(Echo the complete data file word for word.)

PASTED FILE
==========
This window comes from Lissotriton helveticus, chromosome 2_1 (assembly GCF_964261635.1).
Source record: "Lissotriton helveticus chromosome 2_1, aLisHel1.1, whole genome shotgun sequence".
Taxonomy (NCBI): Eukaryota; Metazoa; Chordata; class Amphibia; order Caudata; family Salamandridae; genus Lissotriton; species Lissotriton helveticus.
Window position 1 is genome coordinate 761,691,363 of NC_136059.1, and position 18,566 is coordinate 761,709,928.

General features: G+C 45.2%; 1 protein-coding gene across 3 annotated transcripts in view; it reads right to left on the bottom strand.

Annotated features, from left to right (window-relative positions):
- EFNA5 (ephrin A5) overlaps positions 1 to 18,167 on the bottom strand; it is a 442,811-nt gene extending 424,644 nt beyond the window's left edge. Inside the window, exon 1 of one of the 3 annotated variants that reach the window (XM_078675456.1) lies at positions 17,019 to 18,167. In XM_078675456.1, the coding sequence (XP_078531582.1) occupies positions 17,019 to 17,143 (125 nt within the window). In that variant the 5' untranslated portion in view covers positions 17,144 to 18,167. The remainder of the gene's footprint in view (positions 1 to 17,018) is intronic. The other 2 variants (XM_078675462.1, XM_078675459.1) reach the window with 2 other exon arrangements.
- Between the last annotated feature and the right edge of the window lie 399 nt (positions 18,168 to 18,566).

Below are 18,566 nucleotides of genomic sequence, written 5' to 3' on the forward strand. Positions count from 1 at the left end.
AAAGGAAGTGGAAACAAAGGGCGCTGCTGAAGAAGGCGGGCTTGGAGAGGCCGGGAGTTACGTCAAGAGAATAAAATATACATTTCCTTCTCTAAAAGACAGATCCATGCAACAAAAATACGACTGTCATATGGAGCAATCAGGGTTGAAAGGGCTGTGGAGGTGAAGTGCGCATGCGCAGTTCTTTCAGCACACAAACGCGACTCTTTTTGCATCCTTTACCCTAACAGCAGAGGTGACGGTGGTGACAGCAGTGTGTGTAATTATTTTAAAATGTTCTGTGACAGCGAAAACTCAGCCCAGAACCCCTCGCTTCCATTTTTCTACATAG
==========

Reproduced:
This window comes from Lissotriton helveticus, chromosome 2_1 (assembly GCF_964261635.1).
Source record: "Lissotriton helveticus chromosome 2_1, aLisHel1.1, whole genome shotgun sequence".
Taxonomy (NCBI): Eukaryota; Metazoa; Chordata; class Amphibia; order Caudata; family Salamandridae; genus Lissotriton; species Lissotriton helveticus.
Window position 1 is genome coordinate 761,691,363 of NC_136059.1, and position 18,566 is coordinate 761,709,928.

General features: G+C 45.2%; 1 protein-coding gene across 3 annotated transcripts in view; it reads right to left on the bottom strand.

Annotated features, from left to right (window-relative positions):
- EFNA5 (ephrin A5) overlaps positions 1 to 18,167 on the bottom strand; it is a 442,811-nt gene extending 424,644 nt beyond the window's left edge. Inside the window, exon 1 of one of the 3 annotated variants that reach the window (XM_078675456.1) lies at positions 17,019 to 18,167. In XM_078675456.1, the coding sequence (XP_078531582.1) occupies positions 17,019 to 17,143 (125 nt within the window). In that variant the 5' untranslated portion in view covers positions 17,144 to 18,167. The remainder of the gene's footprint in view (positions 1 to 17,018) is intronic. The other 2 variants (XM_078675462.1, XM_078675459.1) reach the window with 2 other exon arrangements.
- Between the last annotated feature and the right edge of the window lie 399 nt (positions 18,168 to 18,566).

Below are 18,566 nucleotides of genomic sequence, written 5' to 3' on the forward strand. Positions count from 1 at the left end.
AAAGGAAGTGGAAACAAAGGGCGCTGCTGAAGAAGGCGGGCTTGGAGAGGCCGGGAGTTACGTCAAGAGAATAAAATATACATTTCCTTCTCTAAAAGACAGATCCATGCAACAAAAATACGACTGTCATATGGAGCAATCAGGGTTGAAAGGGCTGTGGAGGTGAAGTGCGCATGCGCAGTTCTTTCAGCACACAAACGCGACTCTTTTTGCATCCTTTACCCTAACAGCAGAGGTGACGGTGGTGACAGCAGTGTGTGTAATTATTTTAAAATGTTCTGTGACAGCGAAAACTCAGCCCAGAACCCCTCGCTTCCATTTTTCTACATAG